Rebuilding the Foundations
Christian-History.org does not receive any personally identifiable information from the search bar below.
As the story goes, Ptolemy, pharaoh of Egypt, wanted to build the world's greatest library in Alexandria. He heard about the books of the Hebrews, so he sent to the high priest Eleazar to get 70 Jewish scholars to translate the Hebrew Scriptures for his library. He put all 70 in separate rooms but, amazingly, they all produced exactly the same translation, word-for-word, without error. (Justin. Hortatory Address to the Greeks 13. c. AD 150.)
Only the most superstitious believe this actually happened. Justin was part of what could be called the "King James Only" movement in the early churches that believed the Septuagint was inspired.
The belief that the 70 Jewish elders really produced 70 exactly word-for-word translations was probably common in the early church, but it was by no means universal. By the early 200's, Origen would produce the "Hexapla," which had six different versions of the Old Testament, only one of which had the Septuagint in it. He also included a late second century of the translation from Hebrew to Greek by Theodotion. Since Origen was careful to mark the places in the Septuagint which did not match the Hebrew, it is clear that he did not consider the translation itself to be inspired word-for-word.
Despite the various attempts to update the Septuagint, the Greek-speaking eastern half of the Roman Empire continued to use the Septuagint as their Old Testament, and the Christians who descended from them—the various Orthodox churches—continue to use it to this day. The Orthodox Study Bible can be purchased at any bookstore, and its Old Testament is translated from the Greek Septuagint.
Most Christian writings from the western half of the Roman empire were written in Latin from the third century onward. As a result, Jerome produced a Latin translation made directly from the Hebrew. It became known as the Latin Vulgate (from "vulgar," meaning "in the people's language"), and though it was updated around AD 800, it became the official Bible in the west (the Roman Catholic Church) for the next thousand years.
Current Protestant and Roman Catholic Old Testaments lean on the "Masoretic text." That is an official Jewish texted preserved by the Jews since ancient times. The problem with the Masoretic text is that we have no Masoretic manuscripts dating any earlier than the ninth century.
The question, then, is which is more reliable: the Septuagint, for which he have texts hundreds of years older as well as thousands of quotes in the writings of the early Christians, or the Masoretic text, which is Hebrew and not a translation, but which may have changed over the centuries?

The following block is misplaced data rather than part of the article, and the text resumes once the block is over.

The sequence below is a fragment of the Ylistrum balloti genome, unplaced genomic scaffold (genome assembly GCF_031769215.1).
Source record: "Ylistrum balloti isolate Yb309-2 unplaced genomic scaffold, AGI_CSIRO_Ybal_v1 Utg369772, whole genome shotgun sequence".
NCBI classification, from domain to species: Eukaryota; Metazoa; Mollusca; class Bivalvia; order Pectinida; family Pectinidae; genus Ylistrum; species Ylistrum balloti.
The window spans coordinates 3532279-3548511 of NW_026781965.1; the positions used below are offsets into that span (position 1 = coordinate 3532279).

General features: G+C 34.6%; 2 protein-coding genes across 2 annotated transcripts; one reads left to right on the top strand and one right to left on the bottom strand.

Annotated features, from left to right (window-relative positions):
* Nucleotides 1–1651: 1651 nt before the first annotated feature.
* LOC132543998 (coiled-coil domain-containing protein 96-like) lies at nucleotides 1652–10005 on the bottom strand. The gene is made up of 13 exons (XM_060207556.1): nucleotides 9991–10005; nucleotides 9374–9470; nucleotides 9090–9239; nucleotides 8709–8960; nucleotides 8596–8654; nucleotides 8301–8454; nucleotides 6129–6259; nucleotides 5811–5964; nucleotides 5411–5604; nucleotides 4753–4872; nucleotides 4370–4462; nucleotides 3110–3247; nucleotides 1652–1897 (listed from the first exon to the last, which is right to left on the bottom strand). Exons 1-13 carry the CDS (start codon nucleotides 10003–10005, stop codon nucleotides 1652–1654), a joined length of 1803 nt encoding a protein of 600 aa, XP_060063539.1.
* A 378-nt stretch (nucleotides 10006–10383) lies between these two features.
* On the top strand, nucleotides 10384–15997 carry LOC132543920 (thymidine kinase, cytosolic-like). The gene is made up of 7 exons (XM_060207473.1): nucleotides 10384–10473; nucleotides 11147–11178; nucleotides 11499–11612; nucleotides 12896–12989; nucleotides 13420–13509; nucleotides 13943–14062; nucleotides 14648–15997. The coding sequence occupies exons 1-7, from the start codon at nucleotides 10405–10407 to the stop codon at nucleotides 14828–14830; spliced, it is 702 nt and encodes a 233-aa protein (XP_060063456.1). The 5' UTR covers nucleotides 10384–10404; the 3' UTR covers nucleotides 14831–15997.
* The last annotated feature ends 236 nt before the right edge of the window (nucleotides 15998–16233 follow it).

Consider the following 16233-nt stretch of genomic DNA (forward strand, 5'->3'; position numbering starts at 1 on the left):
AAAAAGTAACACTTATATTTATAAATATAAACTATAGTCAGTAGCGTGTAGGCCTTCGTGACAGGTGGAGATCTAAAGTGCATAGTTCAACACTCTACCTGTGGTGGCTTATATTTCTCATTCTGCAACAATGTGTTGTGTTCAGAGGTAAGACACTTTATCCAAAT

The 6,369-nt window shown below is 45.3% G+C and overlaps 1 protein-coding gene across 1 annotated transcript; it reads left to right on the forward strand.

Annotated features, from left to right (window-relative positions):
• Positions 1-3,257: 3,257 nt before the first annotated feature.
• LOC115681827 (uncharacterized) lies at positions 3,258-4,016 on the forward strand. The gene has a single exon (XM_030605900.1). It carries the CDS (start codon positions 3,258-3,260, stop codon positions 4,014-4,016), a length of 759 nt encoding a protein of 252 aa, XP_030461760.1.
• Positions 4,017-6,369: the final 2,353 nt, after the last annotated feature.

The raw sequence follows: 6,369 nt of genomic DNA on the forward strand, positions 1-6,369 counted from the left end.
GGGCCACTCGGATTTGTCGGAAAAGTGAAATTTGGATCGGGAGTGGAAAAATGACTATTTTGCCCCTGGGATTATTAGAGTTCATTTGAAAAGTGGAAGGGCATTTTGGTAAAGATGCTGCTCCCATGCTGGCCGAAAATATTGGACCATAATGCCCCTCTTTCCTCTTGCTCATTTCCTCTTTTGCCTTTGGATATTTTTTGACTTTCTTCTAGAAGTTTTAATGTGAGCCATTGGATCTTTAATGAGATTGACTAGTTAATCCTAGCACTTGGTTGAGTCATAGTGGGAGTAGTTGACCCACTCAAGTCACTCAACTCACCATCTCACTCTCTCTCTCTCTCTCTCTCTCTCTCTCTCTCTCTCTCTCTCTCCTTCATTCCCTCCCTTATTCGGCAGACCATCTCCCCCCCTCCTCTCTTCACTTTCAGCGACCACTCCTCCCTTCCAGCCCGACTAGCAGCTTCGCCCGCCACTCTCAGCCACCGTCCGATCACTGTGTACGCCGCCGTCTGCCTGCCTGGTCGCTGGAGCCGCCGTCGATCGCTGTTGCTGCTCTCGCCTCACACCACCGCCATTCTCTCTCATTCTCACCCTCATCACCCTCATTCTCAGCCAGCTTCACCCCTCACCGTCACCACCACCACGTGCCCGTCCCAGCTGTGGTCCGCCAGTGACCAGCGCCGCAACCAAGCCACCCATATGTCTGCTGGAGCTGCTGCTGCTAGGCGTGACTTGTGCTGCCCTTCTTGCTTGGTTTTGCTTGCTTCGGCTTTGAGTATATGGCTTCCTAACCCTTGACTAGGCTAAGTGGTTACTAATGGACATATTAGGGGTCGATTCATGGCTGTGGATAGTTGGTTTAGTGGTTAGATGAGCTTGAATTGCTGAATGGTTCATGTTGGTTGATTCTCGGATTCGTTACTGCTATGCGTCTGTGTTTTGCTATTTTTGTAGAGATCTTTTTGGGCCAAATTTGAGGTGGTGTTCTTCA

The question is whether centuries of copying or a session of translation loses more accuracy. The Septuagint is based on a much older Hebrew original, but it is a translation. The Masoretic is not a translation, but it had centuries of copying and copy errors since the Septuagint was translated.
Further complicating things is that it is the Jews who preserved the Masoretic text, not the Christians. The Jews were not fond of the Christians, nor of the way the Christians interpreted "their" Scriptures. At least one Christian, Justin Martyr of the mid-second century, accused the Jews of changing the Scriptures on purpose to hide the way they proved Jesus was the Messiah (Dialogue with Trypho 71.)
I've heard it said that all the Old Testament quotes in the New Testament are from the Septuagint. That's not true, but the majority are and probably the vast majority.
Catholic.com has a great page on this. Note that they quote a Protestant source for their answer, so this link is a place where Protestants and Catholics are agreed on a fact of history. I wouldn't even have quoted that page had they not had a good source.
Another fellow, with an incredible amount of time on his hands, took the time to give what he considers to be every Old Testament quote found in the New Testament, and he gives the English translations of both the Septuagint and Hebrew for the verse being quoted. As a result, you can look at every one and determine for yourself which Old Testament is most used by the apostles.
The Septuagint, as used in most eastern churches, has more books than either the Protestant or Catholic Bible. Read about why at The Deuterocanon/Apocrypha.
I count the page on the Gospel of the Kingdom to be the most important page on this site. Matthew Bryan, who wrote a book on the subject called Forgotten Gospel, has a great trio of articles beginning with this one on his blog/web site.